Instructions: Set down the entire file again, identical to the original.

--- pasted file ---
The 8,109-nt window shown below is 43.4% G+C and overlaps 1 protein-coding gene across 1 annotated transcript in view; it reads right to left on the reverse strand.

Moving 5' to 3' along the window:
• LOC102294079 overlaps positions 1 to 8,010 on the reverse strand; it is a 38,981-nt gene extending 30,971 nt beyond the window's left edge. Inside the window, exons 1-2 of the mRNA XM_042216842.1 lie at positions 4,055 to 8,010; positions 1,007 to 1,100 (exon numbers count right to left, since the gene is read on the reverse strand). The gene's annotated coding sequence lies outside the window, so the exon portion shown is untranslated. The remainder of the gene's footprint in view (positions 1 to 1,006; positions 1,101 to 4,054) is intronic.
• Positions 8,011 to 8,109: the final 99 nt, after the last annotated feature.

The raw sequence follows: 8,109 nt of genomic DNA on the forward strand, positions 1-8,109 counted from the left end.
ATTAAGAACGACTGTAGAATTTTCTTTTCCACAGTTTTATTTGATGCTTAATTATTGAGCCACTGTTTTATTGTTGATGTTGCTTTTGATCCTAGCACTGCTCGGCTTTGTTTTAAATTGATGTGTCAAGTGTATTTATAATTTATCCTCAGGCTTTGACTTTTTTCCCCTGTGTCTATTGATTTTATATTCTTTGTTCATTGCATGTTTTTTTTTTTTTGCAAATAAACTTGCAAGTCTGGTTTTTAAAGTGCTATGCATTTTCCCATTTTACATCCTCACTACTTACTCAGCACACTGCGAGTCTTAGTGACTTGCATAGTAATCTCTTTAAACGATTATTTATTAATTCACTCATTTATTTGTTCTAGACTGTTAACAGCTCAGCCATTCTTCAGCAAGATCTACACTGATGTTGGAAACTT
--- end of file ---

The 8,109-nt window shown below is 43.4% G+C and overlaps 1 protein-coding gene across 1 annotated transcript in view; it reads right to left on the reverse strand.

Moving 5' to 3' along the window:
• LOC102294079 overlaps positions 1 to 8,010 on the reverse strand; it is a 38,981-nt gene extending 30,971 nt beyond the window's left edge. Inside the window, exons 1-2 of the mRNA XM_042216842.1 lie at positions 4,055 to 8,010; positions 1,007 to 1,100 (exon numbers count right to left, since the gene is read on the reverse strand). The gene's annotated coding sequence lies outside the window, so the exon portion shown is untranslated. The remainder of the gene's footprint in view (positions 1 to 1,006; positions 1,101 to 4,054) is intronic.
• Positions 8,011 to 8,109: the final 99 nt, after the last annotated feature.

The raw sequence follows: 8,109 nt of genomic DNA on the forward strand, positions 1-8,109 counted from the left end.
ATTAAGAACGACTGTAGAATTTTCTTTTCCACAGTTTTATTTGATGCTTAATTATTGAGCCACTGTTTTATTGTTGATGTTGCTTTTGATCCTAGCACTGCTCGGCTTTGTTTTAAATTGATGTGTCAAGTGTATTTATAATTTATCCTCAGGCTTTGACTTTTTTCCCCTGTGTCTATTGATTTTATATTCTTTGTTCATTGCATGTTTTTTTTTTTTTGCAAATAAACTTGCAAGTCTGGTTTTTAAAGTGCTATGCATTTTCCCATTTTACATCCTCACTACTTACTCAGCACACTGCGAGTCTTAGTGACTTGCATAGTAATCTCTTTAAACGATTATTTATTAATTCACTCATTTATTTGTTCTAGACTGTTAACAGCTCAGCCATTCTTCAGCAAGATCTACACTGATGTTGGAAACTT